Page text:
Regularization Prevents Overfitting

Hui Li has an explanation of what regularization is and how it works to reduce the likelihood of overfitting training data:

Assume that the red line is the regression model we learn from the training data set. It can be seen that the learned model fits the training data set perfectly, while it cannot generalize well to the data not included in the training set. There are several ways to avoid the problem of overfitting.

To remedy this problem, we could:

  • Get more training examples.
  • Use a simple predictor.
  • Select a subsample of features.

In this blog post, we focus on the second and third ways to avoid overfitting by introducing regularization on the parameters βi of the model.

Read the whole thing.

Tidygraph

Thomas Lin Pedersen announces tidygraph, a tidyverse library for dealing with graphs and trees in R:

One of the simplest concepts when computing graph based values is that of
centrality, i.e. how central is a node or edge in the graph. As this
definition is inherently vague, a lot of different centrality scores exists that
all treat the concept of central a bit different. One of the famous ones is
the pagerank algorithm that was powering Google Search in the beginning.
tidygraph currently has 11 different centrality measures and all of these are
prefixed with centrality_* for easy discoverability. All of them returns a
numeric vector matching the nodes (or edges in the case of
centrality_edge_betweenness()).

This is a big project and is definitely interesting if you’re looking at analyzing graph data.

R’s iGraph + SQL Server Graphs

Dennes Torres has a post which shows how to use R’s iGraph library to visualize graphs created in SQL Server 2017:

The possibility to use both technologies together is very interesting. Using graph objects we can store relationships between elements, for example, relationships between forum members. Using R scripts we can build a cluster graph from the stored graph information, illustrating the relationships in the graph.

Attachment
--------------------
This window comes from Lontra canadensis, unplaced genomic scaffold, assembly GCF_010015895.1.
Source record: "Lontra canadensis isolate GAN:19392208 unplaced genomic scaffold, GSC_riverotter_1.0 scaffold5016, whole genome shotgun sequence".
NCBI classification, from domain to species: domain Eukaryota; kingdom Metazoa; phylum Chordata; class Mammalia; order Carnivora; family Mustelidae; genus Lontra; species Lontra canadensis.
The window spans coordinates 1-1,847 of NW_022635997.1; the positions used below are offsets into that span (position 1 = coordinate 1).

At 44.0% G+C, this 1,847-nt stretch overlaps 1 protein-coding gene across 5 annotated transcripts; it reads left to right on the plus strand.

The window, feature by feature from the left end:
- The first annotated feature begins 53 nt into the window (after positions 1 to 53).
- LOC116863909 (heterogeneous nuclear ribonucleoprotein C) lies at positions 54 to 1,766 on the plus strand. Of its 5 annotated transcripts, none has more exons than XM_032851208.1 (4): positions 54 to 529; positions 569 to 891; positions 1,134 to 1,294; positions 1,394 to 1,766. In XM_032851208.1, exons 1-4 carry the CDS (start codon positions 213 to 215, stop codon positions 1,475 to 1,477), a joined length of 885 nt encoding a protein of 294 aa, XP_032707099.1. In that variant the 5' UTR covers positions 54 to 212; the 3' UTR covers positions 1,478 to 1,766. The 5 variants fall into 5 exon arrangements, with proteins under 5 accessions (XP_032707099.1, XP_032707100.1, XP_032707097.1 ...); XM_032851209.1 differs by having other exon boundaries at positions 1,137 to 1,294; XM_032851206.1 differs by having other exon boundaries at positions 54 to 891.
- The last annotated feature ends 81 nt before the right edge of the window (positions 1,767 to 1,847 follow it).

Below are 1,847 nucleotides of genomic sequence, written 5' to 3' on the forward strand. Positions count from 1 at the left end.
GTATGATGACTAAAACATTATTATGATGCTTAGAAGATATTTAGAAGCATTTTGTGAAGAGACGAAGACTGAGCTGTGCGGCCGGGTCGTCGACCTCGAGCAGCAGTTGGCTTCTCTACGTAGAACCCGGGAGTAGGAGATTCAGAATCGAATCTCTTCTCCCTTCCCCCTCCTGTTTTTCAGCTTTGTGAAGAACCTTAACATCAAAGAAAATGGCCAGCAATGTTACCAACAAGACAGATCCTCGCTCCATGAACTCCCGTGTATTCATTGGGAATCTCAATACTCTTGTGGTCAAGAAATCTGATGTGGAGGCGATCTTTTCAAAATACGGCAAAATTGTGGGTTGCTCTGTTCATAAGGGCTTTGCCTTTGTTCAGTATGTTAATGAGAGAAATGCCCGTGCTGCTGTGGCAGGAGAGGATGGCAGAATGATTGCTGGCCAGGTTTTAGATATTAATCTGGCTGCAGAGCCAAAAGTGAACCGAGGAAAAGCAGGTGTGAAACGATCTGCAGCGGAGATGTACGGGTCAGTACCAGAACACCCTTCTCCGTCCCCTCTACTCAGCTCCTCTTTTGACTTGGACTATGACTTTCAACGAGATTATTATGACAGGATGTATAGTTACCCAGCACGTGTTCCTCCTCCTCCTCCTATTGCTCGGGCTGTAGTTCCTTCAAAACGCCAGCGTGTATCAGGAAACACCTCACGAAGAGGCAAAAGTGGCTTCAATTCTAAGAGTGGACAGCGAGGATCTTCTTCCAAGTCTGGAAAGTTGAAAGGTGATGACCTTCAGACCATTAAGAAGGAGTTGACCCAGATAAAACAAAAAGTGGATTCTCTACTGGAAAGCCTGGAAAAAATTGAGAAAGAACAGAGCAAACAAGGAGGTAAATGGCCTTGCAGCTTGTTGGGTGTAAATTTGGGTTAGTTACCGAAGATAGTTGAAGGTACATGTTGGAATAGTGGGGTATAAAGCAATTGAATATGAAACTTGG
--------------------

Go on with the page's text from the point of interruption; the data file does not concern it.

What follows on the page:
The script below creates a database for our example with a subset of the objects used in my article and a few more relationship records between the forum members.

Click through for the script.

Drilldown Choropleth Power BI Custom Visual

Devin Knight has a new entry in his Power BI custom visuals series:

In this module you will learn how to use the Drilldown Choropleth Custom Visual.  The Drilldown Choropleth is a map visual that displays divided regions that are highlighted indicating the relative value in each location.

Click through for Devin’s video and example.

Dynamic Unpivoting For Change Detection

Shane O’Neill has a script that dynamically unpivots a pair of rows and compares values column by column, storing the changes in XML:

Overall, the script is longer at nearly double the lines but where it shines is when adding new columns.
To include new columns, just add them to the table; to exclude them, just add in a filter clause.

So, potentially, if every column in this table is to be tracked and we add columns all the way up to 1,024 columns, this code will not increase.
Old way: at least 6,144.
New way: at least 2,048.
Dynamic: no change

Read on for that script.  Even though his developer ended up not using his solution, Shane has made it available for the rest of the world so that some day, someone else can have the maintenance nightmare of trying to root out a bug in the process.